Democracy is also not about wealth or family lineage. Democracy is about the people, who are the final arbiters of their destiny. They choose their leaders in the hope of rule of law, justice and good governance. In our case, we have seen a number of political leaders ‘cycled’ through elections under political as well as military regimes. Invariably, very few of them went beyond maintaining their own political power and privilege, and securing their self-serving interests or those of their elite fraternity. As “elected” leaders, they never inspired hope to convert Pakistan into a self-reliant, democratic state enabling its citizens to live their lives and raise their children in dignity, free from fear, want, hunger, disease, corruption, violence and injustice.

Since independence, the people of Pakistan have had no role in determining the course of their history or the direction of their country’s political, economic and social policies. As a newly-independent nation, we just could not cope with the challenges of freedom inherent in our geopolitical and structural fault lines. Language became our first bête noire. We lost half the country, and are still possessed by the same ghosts in the name of culture, ethnicity and history. We still have not been able to evolve a political system that responds to the needs of an ethnically and linguistically diverse population. There is no constitutional remedy to the genuine concerns on unequal size of provinces and lopsided sharing of political and economic power.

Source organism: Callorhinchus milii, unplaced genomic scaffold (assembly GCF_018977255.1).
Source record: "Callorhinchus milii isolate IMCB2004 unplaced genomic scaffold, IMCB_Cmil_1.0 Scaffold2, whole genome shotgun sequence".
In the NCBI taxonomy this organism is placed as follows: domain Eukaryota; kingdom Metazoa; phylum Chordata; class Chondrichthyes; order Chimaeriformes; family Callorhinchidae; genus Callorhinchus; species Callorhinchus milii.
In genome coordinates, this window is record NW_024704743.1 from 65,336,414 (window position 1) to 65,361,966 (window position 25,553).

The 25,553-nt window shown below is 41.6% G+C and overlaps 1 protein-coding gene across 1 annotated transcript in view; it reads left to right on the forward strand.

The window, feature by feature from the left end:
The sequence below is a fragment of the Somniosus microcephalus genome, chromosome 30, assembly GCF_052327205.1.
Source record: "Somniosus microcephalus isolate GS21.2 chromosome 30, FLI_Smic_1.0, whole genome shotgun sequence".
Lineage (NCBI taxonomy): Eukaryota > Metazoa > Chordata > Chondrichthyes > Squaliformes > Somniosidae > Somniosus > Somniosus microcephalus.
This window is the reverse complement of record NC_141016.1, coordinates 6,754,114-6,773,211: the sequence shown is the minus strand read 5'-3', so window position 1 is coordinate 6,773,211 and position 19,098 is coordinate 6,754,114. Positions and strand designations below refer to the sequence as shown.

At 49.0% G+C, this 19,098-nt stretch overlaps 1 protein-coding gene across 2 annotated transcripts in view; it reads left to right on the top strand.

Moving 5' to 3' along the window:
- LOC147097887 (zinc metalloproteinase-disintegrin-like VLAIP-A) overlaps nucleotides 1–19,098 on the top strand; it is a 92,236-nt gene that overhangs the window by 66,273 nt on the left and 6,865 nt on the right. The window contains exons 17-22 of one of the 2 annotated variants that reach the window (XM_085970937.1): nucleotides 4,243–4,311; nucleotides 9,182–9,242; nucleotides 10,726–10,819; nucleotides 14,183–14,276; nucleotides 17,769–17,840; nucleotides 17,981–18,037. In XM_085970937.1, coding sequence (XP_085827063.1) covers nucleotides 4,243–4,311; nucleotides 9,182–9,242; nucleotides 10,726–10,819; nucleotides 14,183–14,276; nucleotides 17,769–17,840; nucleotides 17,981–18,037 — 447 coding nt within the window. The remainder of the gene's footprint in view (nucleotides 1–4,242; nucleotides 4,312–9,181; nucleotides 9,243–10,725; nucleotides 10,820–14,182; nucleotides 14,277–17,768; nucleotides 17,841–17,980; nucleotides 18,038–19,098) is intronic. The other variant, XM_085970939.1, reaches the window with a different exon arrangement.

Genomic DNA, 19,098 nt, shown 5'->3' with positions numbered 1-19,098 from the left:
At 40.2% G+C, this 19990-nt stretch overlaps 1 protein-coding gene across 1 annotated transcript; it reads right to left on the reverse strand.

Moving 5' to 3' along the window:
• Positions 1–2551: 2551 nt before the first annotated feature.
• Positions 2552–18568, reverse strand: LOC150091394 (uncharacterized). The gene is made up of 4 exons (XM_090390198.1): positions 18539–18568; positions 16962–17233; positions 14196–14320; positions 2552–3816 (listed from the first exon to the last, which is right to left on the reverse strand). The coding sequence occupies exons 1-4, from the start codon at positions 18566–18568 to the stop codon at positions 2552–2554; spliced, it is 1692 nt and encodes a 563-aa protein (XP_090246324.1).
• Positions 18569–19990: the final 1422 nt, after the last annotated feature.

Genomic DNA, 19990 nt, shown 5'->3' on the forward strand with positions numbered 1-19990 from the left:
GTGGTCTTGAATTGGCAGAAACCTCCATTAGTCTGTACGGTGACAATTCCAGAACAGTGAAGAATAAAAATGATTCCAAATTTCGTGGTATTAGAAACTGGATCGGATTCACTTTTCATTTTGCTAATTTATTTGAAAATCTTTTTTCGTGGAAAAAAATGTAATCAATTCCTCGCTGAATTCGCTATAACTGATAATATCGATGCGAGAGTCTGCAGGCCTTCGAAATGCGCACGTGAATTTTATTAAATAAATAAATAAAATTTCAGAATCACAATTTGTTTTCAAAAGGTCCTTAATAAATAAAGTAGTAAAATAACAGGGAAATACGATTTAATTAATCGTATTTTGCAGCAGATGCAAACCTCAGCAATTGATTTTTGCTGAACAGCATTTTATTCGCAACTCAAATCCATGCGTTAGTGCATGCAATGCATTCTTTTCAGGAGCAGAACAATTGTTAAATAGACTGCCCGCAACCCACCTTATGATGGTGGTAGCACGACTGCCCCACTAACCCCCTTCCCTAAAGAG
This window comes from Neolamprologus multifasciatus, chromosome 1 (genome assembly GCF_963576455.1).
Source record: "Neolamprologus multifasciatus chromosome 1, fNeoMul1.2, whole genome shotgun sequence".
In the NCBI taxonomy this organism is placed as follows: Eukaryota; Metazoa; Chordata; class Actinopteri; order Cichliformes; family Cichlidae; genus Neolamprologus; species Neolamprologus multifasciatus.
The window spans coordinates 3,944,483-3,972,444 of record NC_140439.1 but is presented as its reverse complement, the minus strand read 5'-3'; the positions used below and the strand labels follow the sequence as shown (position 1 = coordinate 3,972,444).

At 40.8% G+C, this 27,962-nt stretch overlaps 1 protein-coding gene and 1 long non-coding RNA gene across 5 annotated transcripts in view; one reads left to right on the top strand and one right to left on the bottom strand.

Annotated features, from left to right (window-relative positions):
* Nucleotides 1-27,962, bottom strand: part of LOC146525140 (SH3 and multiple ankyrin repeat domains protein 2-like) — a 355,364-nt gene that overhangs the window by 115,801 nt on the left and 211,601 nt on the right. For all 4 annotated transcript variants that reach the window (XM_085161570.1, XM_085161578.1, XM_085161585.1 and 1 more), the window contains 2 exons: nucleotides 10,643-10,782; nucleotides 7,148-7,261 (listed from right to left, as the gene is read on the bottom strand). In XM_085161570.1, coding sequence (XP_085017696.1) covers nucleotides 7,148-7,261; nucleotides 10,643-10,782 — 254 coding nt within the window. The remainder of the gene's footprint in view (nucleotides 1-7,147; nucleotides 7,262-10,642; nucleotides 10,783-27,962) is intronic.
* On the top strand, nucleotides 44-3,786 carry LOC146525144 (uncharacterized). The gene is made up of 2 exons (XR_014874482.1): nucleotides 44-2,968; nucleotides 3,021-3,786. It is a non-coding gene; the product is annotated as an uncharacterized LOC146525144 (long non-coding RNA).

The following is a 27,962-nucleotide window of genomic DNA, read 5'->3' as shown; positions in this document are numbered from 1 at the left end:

The problem is that the overbearing feudal, tribal and elitist power structure in Pakistan is too deeply entrenched to let any systemic change take place. It does not suit them. They make amendments in the constitution for self-serving reasons only. Our present provincial set up has long been the cause of political instability with an ever-looming threat to the country’s very survival. We must remember that Pakistan of 1947 could not survive even for 25 years. Despite the 1973 Constitution, the remaining Pakistan continues to face threats of further disintegration mainly due to unaddressed concerns of different regions.

Lately, there have been demands for more ethnic-linguistic provincial units in the country. If this trend were to continue, we will be left with a loosely wired skeleton of a federation with self-serving disgruntled and corrupt politicians playing havoc with this country. In any lopsided unequal setup, no method of governance will work. It is a system designed for paralysis, which we are already experiencing. To avert the vicious cycle of national tragedies, a serious and purposeful “national effort” is necessary for a holistic review of our governmental system before it is too late.

The foremost is the need for rationalisation of our federal system by recasting our ethnic-based provincial architecture to be able to redress our regional disparities. We must remove the inherent flaws in our body politic by replacing the present four ethnic-based provinces with as many administratively-determined provinces as necessary, free of ethnic and parochial labels but still constitutionally keeping their ‘ethnic and historical identities’ intact. Reason, not self-serving emotion, should be our yardstick.

Also needed is a political system that suits our nation’s “genius”. Temperamentally, we are a ‘presidential’ nation. It is time we abandon the system that we have never been able to practice, and opt for an adult franchise-based ‘presidential system’ suitably designed and tailored to Pakistan’s needs. We must also adopt the ‘proportional’ electoral system to ensure representation of political parties proportionate to the percentage of popular vote they receive. It will provide greater access to non-feudal, non-elitist, educated middle class people in the elected assemblies.

The writer is a former foreign secretary Email: